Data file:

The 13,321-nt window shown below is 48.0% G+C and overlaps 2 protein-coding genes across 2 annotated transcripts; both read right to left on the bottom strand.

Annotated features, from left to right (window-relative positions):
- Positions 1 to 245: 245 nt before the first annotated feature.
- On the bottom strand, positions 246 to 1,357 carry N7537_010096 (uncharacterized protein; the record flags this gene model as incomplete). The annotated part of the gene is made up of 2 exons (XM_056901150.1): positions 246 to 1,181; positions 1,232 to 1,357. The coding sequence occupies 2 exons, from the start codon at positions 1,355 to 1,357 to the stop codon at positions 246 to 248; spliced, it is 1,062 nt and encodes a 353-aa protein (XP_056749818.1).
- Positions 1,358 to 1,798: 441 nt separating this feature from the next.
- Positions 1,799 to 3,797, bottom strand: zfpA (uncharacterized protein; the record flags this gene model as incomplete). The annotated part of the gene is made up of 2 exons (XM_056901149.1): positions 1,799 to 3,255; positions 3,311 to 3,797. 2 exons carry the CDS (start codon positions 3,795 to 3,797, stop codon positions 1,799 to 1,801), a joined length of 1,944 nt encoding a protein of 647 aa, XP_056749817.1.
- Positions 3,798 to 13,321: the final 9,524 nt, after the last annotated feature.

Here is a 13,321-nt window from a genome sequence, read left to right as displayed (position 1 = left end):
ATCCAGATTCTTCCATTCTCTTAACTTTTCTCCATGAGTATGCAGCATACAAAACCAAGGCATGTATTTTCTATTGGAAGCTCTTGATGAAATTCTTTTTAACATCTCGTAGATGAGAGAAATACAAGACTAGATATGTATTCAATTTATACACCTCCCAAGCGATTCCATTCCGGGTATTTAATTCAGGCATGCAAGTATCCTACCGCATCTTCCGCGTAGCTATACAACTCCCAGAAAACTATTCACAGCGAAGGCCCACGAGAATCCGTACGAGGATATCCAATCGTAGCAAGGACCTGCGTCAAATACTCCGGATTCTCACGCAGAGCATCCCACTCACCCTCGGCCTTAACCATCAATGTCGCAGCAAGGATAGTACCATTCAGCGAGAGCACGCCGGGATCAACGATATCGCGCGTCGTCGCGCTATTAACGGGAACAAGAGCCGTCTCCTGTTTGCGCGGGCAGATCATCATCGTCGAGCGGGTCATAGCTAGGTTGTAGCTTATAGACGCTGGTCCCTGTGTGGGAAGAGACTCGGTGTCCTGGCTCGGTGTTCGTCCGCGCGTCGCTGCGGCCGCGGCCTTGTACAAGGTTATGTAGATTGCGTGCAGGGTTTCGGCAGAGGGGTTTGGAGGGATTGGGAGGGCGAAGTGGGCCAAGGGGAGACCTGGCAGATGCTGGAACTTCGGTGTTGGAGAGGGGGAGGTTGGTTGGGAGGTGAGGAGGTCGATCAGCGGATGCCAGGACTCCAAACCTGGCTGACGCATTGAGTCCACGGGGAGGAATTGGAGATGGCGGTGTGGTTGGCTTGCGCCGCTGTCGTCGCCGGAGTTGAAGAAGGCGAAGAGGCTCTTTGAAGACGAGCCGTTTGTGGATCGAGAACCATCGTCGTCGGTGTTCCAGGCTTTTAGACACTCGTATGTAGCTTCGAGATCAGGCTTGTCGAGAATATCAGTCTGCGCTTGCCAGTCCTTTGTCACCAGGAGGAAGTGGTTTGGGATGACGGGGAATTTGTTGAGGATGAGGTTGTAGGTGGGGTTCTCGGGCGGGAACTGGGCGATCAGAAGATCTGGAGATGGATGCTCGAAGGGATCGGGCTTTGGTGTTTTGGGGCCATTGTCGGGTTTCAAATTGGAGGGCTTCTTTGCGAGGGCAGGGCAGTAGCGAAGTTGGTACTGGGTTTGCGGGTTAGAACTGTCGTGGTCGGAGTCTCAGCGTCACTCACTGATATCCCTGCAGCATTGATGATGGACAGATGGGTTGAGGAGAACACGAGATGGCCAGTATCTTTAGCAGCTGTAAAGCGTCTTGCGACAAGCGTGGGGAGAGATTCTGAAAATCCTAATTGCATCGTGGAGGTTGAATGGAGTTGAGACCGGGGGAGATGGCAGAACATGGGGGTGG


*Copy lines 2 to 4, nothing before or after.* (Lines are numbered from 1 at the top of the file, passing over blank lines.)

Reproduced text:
Annotated features, from left to right (window-relative positions):
- Positions 1 to 245: 245 nt before the first annotated feature.
- On the bottom strand, positions 246 to 1,357 carry N7537_010096 (uncharacterized protein; the record flags this gene model as incomplete). The annotated part of the gene is made up of 2 exons (XM_056901150.1): positions 246 to 1,181; positions 1,232 to 1,357. The coding sequence occupies 2 exons, from the start codon at positions 1,355 to 1,357 to the stop codon at positions 246 to 248; spliced, it is 1,062 nt and encodes a 353-aa protein (XP_056749818.1).